Nonresidential Construction Index–Glacial Growth; No Stimulus in Sight; Affordable Health Care Challenges
NRCI = 50.3
RALEIGH, N.C., November 17, 2011 – FMI (www.fminet.com), the largest provider of management consulting and investment banking to the engineering and construction industry, announces the release of its Nonresidential Construction Index (NRCI) report for the fourth quarter of 2011.
The NRCI slipped from 52.4 to a barely positive 50.3 this quarter. While the stock market continues its gyrations from news surrounding the future of the Euro countries, the NRCI has managed glacial growth, chugging along just about average for the last two years, average being little to no growth. The NRCI dropping to 50.3 this quarter is less a downward trend than a continuation of moderate growth.
Moderate growth does not mean there are not changes going on in nonresidential construction. In past issues, panelists expressed views on the increasing use of new methods and technologies like BIM, prefabrication, modularization, integrated project delivery, sustainable construction, as well as improved productivity and business development. Most contractors are better prepared to deal with these challenges than with abrupt changes in the economy.
Overwhelmingly, NRCI panelists do not expect the American Jobs Act (AJA) and the related National Infrastructure Bank (NIB) bill to pass as now proposed. Even with public construction as part of the AIA, few panelists expected that it would significantly increase their backlogs if passed.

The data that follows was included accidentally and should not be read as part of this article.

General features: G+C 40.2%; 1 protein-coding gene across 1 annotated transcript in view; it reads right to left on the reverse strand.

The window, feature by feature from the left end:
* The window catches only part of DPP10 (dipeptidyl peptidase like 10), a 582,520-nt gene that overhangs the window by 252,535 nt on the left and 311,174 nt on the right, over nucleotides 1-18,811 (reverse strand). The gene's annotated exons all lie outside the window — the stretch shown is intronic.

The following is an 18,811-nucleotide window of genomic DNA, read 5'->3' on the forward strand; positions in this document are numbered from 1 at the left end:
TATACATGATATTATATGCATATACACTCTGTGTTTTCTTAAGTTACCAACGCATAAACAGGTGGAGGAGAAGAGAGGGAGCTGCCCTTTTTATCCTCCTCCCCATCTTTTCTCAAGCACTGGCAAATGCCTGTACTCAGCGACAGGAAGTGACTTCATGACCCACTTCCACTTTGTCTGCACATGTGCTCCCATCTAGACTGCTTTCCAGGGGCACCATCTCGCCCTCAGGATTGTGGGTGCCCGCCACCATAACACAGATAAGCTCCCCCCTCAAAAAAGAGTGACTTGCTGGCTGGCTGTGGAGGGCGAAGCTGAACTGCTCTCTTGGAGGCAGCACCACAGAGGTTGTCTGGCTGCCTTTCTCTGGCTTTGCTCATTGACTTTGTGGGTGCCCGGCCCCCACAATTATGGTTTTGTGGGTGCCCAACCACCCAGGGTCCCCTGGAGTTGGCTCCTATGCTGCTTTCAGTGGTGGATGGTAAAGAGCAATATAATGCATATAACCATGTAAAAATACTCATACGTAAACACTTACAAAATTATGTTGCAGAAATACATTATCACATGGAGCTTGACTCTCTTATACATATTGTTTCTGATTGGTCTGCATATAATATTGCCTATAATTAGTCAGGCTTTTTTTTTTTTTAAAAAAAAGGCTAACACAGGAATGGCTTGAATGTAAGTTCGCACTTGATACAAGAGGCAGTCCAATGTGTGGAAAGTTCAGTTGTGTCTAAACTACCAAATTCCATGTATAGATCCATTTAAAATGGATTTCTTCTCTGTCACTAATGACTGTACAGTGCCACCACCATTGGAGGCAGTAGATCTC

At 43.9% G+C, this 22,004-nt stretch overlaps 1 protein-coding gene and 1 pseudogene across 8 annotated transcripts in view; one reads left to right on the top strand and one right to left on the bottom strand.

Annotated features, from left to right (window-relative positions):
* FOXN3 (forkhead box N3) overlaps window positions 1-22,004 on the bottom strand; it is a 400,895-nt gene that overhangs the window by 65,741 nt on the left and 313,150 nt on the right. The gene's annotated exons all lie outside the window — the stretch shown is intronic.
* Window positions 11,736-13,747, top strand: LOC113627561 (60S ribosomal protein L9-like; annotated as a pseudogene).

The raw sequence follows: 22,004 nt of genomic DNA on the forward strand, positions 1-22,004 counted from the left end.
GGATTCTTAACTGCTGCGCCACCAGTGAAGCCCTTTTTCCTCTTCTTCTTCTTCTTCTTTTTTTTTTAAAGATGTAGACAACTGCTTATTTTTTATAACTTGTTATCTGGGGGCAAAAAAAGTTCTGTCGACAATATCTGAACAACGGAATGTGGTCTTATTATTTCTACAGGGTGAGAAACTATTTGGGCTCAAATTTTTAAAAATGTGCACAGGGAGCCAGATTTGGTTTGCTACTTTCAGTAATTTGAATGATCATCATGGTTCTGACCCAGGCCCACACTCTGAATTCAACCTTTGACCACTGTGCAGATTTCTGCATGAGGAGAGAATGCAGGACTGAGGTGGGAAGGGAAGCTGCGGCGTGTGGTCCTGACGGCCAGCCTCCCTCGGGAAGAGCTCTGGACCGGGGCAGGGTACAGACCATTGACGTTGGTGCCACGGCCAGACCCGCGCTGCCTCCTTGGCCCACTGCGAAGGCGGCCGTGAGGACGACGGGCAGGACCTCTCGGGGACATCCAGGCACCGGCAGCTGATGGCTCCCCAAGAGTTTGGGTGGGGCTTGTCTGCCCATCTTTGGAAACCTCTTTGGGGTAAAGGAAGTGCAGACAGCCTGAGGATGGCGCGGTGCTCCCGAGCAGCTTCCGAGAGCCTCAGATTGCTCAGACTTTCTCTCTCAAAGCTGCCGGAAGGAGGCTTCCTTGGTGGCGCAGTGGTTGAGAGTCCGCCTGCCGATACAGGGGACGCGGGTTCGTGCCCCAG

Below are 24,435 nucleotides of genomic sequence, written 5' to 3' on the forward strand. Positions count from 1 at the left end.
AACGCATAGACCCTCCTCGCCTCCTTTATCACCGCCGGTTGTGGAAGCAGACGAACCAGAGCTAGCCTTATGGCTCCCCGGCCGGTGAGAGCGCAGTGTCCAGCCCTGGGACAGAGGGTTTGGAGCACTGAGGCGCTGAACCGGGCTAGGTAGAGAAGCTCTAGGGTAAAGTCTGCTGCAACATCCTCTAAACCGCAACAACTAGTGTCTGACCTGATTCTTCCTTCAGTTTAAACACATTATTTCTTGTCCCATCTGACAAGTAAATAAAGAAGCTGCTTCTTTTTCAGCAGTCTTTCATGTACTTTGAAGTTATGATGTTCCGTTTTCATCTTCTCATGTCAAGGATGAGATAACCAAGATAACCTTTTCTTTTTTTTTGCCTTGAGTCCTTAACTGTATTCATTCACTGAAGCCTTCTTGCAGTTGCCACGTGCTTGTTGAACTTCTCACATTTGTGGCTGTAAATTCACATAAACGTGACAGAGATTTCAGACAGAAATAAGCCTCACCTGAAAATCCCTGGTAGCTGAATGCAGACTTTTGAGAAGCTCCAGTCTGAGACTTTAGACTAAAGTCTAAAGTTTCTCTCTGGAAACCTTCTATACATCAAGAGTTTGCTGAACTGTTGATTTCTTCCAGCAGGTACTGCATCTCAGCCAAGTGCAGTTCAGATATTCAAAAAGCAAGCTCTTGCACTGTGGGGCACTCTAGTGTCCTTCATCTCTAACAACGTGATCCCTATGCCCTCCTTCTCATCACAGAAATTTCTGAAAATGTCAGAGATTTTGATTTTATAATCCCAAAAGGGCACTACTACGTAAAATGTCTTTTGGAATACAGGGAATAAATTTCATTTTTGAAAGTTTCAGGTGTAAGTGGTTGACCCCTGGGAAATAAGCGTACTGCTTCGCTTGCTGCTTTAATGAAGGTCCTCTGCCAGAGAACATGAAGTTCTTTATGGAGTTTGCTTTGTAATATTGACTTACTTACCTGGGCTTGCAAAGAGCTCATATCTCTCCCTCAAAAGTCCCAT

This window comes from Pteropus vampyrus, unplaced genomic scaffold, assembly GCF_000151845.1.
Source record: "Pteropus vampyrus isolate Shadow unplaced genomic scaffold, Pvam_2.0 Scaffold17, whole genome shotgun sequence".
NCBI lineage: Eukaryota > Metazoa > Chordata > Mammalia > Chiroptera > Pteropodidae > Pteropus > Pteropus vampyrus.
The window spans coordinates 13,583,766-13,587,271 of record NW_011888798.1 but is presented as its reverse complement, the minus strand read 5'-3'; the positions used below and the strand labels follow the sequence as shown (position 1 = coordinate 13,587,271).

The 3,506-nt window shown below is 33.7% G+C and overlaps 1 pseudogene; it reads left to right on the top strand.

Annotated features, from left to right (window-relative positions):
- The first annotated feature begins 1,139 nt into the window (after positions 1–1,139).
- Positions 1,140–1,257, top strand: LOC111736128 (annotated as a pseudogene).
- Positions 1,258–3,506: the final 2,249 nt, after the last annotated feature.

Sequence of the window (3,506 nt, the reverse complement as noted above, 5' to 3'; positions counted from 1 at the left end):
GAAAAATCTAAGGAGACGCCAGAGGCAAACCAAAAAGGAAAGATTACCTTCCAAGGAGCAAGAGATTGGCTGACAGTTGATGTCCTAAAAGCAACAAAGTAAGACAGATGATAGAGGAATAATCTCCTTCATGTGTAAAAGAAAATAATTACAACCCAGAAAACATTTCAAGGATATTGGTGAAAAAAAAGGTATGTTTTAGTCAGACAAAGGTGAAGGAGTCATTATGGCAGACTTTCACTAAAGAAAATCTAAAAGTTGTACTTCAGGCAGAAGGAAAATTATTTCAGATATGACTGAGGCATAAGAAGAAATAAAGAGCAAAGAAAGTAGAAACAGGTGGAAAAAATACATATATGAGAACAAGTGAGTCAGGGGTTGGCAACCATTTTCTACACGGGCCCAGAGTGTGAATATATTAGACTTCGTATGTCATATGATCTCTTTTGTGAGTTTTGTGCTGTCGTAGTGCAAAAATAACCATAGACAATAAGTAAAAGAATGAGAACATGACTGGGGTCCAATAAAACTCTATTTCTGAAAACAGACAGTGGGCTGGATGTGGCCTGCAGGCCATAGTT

This report also looks into a not-so-new problem, how to pay for rising health care insurance costs. The issue is resurfacing due to the introduction of the Patient Protection and Affordable Care Act, aka Obama Care. Although, the majority of NRCI panelists recognize they will have to share the skyrocketing costs of health care with employees, a few say they intend to drop their policies, pay the penalties and let employees fend for themselves. Twenty percent of panelists have yet to fully examine their options.
Questions about a new jobs stimulus as proposed in the American Jobs Act (AJA) and the related National Infrastructure Bank (NIB) bill show NRCI panelists overwhelmingly do not expect either bill to pass as now proposed. While that means billions of dollars will not be added to the national deficit or to public construction budgets, few panelists expected the AJA, if passed, would significantly increase their backlogs any time soon, if at all.
Bottom line, little to moderate growth for now. However, this doesn’t mean there won’t be significant changes in how the nonresidential construction industry conducts business over the coming months.